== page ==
Phthalates are a group of industrial chemicals commonly found in consumer products. They are typically used to make products softer and more flexible. The most common phthalates are benzylbutyl phthalate (BBP), dibutyl phthalate, (DBP)di-2-ethly hexyl phthalate (DEHP), and di-isononyl phthalate (DINP). Products that contain phthalates include food packaging, cosmetics, soaps, fragrances, shampoos, hairspray, nail polish, pharmaceuticals, nutritional supplements, herbal remedies, building materials, vinyl flooring, paints, adhesives, detergents, solvents, lubricating oils, plastic bags, garden hoses, automobiles, children’s toys, modeling clay, glow sticks, cleaning products, and as inert ingredients in insecticides. In many instances phthalates are not identified on product labels. More than three million metric tonnes are produced annually around the world.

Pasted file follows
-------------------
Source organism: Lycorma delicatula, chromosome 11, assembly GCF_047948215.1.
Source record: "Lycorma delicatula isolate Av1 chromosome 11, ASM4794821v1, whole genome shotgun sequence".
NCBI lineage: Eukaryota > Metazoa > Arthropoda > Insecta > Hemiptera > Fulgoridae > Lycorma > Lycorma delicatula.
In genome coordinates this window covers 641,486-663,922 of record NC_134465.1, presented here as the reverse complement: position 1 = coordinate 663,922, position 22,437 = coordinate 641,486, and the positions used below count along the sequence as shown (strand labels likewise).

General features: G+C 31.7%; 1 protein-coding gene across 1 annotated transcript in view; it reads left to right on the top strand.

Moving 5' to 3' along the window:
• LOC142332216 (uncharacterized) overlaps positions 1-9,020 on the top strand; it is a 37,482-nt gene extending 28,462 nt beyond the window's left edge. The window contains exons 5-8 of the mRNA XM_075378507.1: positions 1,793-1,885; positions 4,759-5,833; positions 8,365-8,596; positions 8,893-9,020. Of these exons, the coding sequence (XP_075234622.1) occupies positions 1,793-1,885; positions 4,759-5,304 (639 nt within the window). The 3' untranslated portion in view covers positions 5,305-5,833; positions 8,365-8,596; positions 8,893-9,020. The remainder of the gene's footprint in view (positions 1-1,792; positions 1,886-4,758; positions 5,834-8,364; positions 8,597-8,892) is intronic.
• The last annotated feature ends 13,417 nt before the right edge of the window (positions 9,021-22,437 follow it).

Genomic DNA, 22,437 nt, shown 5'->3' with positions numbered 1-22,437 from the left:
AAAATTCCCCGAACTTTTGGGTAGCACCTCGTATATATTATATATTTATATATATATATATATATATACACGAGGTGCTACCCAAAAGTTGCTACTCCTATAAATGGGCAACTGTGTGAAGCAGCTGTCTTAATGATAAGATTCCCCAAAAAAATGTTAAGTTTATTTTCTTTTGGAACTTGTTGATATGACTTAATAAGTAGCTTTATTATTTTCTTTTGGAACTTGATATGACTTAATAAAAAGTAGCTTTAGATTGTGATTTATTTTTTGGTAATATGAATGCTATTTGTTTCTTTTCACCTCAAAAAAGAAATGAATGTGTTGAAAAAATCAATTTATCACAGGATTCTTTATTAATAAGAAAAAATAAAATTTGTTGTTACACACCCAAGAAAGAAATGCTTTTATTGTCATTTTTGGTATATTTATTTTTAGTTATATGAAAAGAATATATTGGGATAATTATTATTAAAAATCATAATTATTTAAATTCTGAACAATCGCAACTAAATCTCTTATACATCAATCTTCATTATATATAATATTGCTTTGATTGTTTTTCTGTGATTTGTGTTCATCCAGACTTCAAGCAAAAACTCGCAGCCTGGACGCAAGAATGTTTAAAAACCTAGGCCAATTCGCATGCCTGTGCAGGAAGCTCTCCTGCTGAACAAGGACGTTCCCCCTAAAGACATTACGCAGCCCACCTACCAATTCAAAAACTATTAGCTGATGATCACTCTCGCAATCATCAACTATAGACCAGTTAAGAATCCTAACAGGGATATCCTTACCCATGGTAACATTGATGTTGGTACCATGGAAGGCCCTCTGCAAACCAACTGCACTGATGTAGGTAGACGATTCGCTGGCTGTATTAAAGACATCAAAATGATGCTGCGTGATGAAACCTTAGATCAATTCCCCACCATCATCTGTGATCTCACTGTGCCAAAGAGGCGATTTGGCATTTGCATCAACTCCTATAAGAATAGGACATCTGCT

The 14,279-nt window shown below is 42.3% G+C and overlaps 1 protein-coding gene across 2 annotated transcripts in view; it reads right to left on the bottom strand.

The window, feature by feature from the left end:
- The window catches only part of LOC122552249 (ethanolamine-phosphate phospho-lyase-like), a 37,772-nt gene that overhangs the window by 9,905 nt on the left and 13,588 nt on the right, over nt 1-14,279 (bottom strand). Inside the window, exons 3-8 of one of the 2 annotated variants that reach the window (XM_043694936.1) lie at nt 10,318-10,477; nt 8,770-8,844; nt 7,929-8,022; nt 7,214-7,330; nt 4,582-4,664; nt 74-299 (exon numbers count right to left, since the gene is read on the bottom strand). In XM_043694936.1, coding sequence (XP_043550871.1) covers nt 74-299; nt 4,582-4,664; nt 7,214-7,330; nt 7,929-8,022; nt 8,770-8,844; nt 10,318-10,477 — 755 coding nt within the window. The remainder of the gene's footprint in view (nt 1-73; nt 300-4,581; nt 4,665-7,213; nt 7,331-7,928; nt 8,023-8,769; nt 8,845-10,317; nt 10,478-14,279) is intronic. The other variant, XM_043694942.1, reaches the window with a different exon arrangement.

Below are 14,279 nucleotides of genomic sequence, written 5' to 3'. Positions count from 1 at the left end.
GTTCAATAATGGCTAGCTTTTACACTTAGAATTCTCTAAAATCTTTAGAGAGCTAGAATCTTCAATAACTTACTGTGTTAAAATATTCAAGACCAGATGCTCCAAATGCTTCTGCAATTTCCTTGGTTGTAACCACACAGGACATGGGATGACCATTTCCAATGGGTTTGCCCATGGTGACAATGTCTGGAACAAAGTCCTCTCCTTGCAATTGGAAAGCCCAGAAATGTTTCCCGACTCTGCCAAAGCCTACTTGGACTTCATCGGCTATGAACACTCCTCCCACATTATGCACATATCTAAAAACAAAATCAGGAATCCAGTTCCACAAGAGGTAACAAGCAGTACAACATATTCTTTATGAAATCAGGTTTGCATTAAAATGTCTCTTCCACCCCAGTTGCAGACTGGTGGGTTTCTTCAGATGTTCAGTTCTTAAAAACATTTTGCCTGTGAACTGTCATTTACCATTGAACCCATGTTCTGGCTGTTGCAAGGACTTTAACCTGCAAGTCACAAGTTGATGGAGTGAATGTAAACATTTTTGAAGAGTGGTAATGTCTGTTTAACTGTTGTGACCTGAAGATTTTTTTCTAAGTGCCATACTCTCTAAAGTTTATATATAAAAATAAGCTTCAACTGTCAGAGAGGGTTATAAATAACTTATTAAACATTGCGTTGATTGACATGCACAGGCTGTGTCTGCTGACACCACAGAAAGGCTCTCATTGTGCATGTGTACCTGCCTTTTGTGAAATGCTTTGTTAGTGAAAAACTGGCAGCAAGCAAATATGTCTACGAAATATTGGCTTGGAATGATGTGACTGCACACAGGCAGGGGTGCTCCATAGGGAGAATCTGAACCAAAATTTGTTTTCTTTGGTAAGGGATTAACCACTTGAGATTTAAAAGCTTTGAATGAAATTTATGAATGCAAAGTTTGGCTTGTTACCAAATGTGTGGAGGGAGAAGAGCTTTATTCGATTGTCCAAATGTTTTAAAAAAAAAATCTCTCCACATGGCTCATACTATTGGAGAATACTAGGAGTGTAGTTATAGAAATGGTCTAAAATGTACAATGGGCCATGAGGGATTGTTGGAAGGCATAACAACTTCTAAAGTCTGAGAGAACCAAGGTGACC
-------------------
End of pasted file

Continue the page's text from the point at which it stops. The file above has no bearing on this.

Human exposure to phthalates can occur through direct contact and use of products containing phthalates, through leaching of phthalates into other products, or through general environmental contamination.
Ingestion of phthalates occurs mainly from food products but also through mouthing of children’s toys, and as taken directly in nutritional supplements and pharmaceuticals. Phthalates leach out of food packaging, medical devices and other materials, particularly when in contact with fatty foods and oily substances. Skin absorption is also an important route of exposure through the use of cosmetics, sunscreens, insecticides, modeling clay, toys, waxes, cleaning products, and denture material. Potential sources of inhalation include baking of modeling clay and breathing of fragrances and hair sprays.
Generally, phthalates are metabolized and excreted quickly. They do not tend to accumulate in the body or the environment. However, biomonitoring studies that measure urine metabolites in humans show widespread exposure to phthalates. Women tend to have higher levels of phthalate metabolites in their bodies than men.